Signed up awhile ago, but didn't introduce myself

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bakubo
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Signed up awhile ago, but didn't introduce myself

Unread postby bakubo » Sun Jul 20, 2008 12:03 am

I signed up to the forum here some time ago, but I failed to introduce myself. I have had a strong interest in photography since 1970 when I was in junior high school. I used a couple of simple cameras until I finally bought my first 35mm SLR in 1973, a Mamiya/Sekor 1000 DTL with 55mm f1.8 lens. I have owned many film SLRs over the years, mostly Minolta, but switched to digital in 2002. I was using both a Sony A700 and Canon 30D, but I sold the 30D body a couple of days ago. I have also owned the Canon DRebel/300D, KM 7D, and Sony A100 (my wife loved this one so after only using it for awhile I gave it to her). Oh, and I bought a Minolta D7i in 2002.

I travel a lot and always do a lot of photography on my travels. I have some of my photography here on my website:

http://www.bakubo.com

I invite everyone to take a look.
Last edited by bakubo on Tue Jul 22, 2008 2:47 am, edited 2 times in total.

David Kilpatrick
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Re: Signed up awhile ago, but didn't introduce myself

Unread postby David Kilpatrick » Sun Jul 20, 2008 1:06 am

That Mamiya-Sekor lens on the 1000 DTL (I had one) was a real sleeper - a superb lens at almost no cost at all. The 30D, despite certain good qualities, is no match for the A700 when it comes to producing a print which people find attractive in colour and contrast.

David

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bakubo
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Re: Signed up awhile ago, but didn't introduce myself

Unread postby bakubo » Sun Jul 20, 2008 1:40 am

Just for fun, here is a photo of the Mamiya/Sekor 1000 DTL:

Image

Of course, this camera was all manual: manual focus and manual exposure. It did have a cds ttl light meter, but with stop-down metering. Unusual for the time, it had both an averaging meter *and* a spot meter. It came out in 1968, but apparently it was still being sold new in 1973 since I bought mine new. It used the M42/Pentax screw mount. I learned all the technical basics of photography with this camera: exposure, aperture, shutter speed, depth of field, etc.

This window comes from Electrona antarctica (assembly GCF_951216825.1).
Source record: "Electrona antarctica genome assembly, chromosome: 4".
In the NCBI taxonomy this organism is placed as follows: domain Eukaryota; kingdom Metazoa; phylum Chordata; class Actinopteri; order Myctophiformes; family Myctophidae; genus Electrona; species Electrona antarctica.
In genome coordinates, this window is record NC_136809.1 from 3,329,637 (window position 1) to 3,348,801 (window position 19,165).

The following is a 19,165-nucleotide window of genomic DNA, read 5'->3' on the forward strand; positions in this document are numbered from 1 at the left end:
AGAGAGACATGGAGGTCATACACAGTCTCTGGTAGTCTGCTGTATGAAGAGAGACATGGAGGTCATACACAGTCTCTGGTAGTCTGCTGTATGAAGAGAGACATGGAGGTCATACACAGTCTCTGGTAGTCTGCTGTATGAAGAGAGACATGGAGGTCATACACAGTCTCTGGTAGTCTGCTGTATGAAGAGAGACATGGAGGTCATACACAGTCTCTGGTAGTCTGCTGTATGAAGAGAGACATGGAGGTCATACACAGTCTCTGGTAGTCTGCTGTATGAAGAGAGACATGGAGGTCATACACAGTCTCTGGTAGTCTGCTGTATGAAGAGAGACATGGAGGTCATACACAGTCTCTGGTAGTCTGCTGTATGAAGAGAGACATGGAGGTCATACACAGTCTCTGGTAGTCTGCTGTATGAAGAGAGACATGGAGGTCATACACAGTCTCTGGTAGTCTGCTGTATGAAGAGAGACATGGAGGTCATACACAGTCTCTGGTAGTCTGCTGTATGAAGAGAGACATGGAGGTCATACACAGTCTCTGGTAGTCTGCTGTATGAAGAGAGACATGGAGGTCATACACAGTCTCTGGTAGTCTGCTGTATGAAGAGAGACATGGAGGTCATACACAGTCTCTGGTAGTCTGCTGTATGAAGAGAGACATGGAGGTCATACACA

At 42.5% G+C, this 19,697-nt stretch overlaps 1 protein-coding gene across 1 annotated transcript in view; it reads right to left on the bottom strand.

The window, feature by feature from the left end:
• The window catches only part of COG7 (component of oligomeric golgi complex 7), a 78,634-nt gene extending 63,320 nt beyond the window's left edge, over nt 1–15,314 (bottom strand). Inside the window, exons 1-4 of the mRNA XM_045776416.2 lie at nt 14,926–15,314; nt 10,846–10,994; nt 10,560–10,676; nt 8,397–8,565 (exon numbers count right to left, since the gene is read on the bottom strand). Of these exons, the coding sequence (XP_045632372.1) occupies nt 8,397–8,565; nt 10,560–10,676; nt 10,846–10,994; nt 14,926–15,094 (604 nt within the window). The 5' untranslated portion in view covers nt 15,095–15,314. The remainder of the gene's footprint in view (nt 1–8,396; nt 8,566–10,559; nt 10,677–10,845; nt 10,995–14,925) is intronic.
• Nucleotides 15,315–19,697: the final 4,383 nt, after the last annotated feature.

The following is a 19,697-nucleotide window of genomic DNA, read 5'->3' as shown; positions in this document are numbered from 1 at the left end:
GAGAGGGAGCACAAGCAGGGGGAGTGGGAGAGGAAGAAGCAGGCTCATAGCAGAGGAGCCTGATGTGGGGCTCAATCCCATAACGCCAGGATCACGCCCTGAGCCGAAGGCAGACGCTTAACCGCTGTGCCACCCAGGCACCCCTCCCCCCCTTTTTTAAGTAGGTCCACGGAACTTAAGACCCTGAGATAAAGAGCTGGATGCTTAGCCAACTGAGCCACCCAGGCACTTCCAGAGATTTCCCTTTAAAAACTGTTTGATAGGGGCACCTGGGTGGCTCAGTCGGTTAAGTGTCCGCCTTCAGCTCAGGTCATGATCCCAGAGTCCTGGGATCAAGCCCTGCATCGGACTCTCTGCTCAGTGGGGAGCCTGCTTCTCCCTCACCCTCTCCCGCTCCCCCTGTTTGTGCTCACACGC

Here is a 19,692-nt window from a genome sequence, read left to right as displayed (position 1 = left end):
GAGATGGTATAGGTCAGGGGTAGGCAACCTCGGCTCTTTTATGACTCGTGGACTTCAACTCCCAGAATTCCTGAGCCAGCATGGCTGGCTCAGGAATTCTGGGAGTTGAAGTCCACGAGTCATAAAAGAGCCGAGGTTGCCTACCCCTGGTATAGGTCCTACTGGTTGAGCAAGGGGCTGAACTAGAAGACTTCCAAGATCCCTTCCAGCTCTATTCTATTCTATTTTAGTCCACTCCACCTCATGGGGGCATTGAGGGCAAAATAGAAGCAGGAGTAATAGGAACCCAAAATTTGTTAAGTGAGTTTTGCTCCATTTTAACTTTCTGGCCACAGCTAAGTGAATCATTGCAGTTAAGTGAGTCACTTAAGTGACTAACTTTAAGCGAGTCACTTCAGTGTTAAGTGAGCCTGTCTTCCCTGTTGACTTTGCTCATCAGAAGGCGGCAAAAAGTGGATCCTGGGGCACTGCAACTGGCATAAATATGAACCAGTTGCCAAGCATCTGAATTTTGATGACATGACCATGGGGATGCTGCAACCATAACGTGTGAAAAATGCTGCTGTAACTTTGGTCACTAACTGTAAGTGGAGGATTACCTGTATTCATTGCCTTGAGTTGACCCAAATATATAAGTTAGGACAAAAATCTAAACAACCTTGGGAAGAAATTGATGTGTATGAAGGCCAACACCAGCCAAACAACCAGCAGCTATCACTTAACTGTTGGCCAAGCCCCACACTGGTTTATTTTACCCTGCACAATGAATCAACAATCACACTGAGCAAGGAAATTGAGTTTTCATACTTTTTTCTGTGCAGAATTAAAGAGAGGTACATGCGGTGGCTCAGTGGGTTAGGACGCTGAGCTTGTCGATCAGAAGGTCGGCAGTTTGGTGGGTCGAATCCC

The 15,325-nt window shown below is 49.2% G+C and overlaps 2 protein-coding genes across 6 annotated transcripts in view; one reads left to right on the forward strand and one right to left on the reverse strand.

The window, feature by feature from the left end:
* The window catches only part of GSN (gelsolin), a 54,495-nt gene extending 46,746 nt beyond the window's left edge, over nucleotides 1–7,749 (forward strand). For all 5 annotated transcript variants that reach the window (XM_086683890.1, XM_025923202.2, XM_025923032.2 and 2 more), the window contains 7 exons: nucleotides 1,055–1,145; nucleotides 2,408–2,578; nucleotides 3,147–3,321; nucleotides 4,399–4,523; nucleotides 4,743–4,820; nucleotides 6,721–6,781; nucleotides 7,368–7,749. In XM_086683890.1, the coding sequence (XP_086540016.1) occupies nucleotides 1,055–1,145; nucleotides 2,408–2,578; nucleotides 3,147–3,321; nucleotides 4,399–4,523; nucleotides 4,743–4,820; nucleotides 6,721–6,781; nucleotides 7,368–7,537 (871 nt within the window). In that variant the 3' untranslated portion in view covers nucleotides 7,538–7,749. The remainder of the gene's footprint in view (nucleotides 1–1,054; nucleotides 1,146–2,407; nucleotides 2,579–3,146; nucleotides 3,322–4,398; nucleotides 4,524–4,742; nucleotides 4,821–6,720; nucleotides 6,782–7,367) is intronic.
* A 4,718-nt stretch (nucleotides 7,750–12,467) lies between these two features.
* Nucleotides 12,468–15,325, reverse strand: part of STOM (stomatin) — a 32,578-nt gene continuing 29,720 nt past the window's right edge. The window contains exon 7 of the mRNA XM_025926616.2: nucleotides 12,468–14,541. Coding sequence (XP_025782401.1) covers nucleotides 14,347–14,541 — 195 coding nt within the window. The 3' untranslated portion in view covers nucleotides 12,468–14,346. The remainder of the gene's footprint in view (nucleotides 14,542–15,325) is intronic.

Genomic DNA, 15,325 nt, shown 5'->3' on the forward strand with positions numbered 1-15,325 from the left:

Last edited by bakubo on Tue Jul 22, 2008 3:34 am, edited 1 time in total.

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Re: Signed up awhile ago, but didn't introduce myself

Unread postby David Kilpatrick » Sun Jul 20, 2008 11:09 am

I seem to remember the Mamiya used a metering grid on the mirror to achieve the dual average/spot. I can feel the camera when I see the pic, and hear the slightly ball-bearing sound of the shutter/mirror action (quite metallic but a very fast action). I can't remember whether the metering was activated by pushing the self-timer lever the wrong way, towards the lens. It's funny but I used to test one camera a month for Photography magazine at that time, and they all made much more impression on me than the modern DSLRs I get to test now.

Part of it was the way you could feel and hear the engineering. Even just looking at the shot of the Mamiya, you can see how it built in a purely functional way from engineering basics, rather than 'designed'.

David

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bakubo
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Re: Signed up awhile ago, but didn't introduce myself

Unread postby bakubo » Sun Jul 20, 2008 6:15 pm

Yes, I seem to recall there was a semi-silvered rectangle at the bottom of the mirror and that was related to the spot metering. The spot meter was not in the center but instead a 6% (6% sticks in my head) brownish rectangle in the bottom center of the screen. There was a switch on the right side of the lens mount (where Sony puts the lens release button) that could be moved up and down for averaging and spot meter modes. The film advance lever when pulled out to a click stop turned on the meter and then when you pressed it in with your thumb (against spring tension) it would stop the lens down and take a meter reading. There was a match needle on the right side of the screen with a C that you would center the needle into. To turn off the meter you would press the button in the center of the film advance lever and then push the lever in. I sold this camera and 3 lenses in 1976 to finance the purchase of a Minolta XK with 50mm f1.4:

Image